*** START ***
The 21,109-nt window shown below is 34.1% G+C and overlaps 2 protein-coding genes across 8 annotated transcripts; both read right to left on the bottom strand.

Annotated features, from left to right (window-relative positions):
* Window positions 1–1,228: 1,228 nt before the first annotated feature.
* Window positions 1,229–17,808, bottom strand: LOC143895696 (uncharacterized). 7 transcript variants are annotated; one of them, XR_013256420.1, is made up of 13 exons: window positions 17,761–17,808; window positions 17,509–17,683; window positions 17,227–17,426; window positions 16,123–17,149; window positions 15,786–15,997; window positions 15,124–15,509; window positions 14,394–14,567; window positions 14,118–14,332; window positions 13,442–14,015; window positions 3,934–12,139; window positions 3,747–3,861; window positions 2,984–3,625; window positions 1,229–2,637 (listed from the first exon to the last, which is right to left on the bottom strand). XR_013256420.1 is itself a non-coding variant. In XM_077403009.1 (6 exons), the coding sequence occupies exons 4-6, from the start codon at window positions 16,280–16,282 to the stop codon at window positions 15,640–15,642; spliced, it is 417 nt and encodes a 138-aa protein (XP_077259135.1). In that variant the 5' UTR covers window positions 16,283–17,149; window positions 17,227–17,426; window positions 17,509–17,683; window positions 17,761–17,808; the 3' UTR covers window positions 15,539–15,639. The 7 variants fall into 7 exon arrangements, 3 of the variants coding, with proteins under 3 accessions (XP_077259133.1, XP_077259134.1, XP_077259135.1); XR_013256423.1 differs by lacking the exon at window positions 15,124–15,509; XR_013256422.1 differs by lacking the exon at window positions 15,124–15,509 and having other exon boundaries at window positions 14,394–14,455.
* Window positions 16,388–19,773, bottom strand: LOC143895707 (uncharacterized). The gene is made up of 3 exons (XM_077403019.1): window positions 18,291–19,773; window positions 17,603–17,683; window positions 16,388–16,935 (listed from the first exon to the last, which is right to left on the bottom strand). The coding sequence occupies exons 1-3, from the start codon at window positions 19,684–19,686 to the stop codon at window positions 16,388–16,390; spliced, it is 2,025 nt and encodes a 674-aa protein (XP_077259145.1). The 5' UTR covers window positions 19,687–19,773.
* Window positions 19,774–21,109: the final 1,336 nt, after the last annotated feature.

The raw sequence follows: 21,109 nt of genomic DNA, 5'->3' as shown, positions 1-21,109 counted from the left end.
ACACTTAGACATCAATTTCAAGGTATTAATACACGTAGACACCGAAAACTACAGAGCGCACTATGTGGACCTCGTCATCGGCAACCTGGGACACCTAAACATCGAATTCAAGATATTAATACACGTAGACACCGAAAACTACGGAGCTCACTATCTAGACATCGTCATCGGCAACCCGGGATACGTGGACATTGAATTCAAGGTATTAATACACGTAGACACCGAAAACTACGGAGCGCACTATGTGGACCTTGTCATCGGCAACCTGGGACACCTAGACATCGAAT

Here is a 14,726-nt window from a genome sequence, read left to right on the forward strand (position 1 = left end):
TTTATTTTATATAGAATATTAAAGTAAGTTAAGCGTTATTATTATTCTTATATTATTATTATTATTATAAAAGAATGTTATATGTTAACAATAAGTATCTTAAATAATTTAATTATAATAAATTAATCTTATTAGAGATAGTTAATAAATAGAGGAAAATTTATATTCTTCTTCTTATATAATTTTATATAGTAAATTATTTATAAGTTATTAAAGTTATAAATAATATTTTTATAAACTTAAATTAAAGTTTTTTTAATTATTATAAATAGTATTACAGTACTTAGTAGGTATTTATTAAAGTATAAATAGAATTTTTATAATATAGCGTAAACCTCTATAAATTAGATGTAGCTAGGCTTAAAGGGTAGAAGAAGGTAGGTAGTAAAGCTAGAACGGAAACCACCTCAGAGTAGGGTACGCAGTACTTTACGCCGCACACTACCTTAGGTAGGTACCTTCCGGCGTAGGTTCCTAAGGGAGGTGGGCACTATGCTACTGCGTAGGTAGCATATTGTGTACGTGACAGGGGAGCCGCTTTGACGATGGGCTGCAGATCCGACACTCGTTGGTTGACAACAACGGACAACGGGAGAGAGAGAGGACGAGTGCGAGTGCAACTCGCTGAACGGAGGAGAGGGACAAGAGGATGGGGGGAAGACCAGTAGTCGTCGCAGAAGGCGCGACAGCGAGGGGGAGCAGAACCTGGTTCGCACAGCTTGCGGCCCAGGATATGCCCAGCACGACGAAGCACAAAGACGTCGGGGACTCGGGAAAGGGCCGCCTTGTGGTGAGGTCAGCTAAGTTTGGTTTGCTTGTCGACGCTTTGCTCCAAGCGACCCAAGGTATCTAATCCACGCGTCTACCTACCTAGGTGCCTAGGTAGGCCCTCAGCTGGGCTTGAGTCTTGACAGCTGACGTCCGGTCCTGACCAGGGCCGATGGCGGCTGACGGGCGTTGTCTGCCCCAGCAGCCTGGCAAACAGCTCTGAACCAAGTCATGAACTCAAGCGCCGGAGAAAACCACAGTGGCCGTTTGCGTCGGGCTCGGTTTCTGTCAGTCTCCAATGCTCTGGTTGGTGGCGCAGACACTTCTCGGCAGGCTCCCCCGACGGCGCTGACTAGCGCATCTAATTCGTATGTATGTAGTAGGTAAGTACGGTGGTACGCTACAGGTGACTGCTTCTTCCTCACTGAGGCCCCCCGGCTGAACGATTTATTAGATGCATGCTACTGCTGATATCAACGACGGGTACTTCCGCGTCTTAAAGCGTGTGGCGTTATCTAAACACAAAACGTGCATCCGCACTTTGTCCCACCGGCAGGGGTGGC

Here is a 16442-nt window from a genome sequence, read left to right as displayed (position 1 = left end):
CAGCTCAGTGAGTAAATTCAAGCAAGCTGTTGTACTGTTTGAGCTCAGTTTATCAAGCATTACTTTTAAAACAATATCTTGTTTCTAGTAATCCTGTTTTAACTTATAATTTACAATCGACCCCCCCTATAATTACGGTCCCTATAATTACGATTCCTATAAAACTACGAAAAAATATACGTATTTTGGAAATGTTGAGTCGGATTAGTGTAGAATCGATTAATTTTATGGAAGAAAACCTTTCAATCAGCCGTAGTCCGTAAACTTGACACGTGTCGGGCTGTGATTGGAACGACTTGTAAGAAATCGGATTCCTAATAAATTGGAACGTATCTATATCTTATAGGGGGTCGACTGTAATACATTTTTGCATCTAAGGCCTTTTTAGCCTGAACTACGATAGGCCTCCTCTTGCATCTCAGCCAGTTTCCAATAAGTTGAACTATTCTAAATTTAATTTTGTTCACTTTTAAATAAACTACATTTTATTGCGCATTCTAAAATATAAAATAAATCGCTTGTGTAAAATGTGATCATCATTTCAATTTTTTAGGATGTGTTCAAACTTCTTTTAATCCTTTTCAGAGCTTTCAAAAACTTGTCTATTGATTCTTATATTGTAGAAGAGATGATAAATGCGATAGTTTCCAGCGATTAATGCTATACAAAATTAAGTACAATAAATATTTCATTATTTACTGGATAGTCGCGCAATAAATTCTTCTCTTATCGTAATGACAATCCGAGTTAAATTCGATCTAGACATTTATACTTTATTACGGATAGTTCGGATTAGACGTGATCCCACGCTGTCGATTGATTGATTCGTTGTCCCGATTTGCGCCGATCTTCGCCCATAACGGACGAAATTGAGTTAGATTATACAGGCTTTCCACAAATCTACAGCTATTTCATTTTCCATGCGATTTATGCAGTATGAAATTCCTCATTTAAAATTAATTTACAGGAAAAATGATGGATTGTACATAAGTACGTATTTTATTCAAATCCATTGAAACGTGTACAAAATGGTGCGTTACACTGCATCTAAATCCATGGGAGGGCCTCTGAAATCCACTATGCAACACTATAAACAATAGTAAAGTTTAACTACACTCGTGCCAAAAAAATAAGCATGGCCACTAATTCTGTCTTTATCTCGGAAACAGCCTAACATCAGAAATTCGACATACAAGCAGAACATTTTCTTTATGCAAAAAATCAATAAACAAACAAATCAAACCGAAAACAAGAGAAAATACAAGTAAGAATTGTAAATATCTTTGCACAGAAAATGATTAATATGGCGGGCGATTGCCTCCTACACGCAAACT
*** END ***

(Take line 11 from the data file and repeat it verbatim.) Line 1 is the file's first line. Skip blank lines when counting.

Here is a 16442-nt window from a genome sequence, read left to right as displayed (position 1 = left end):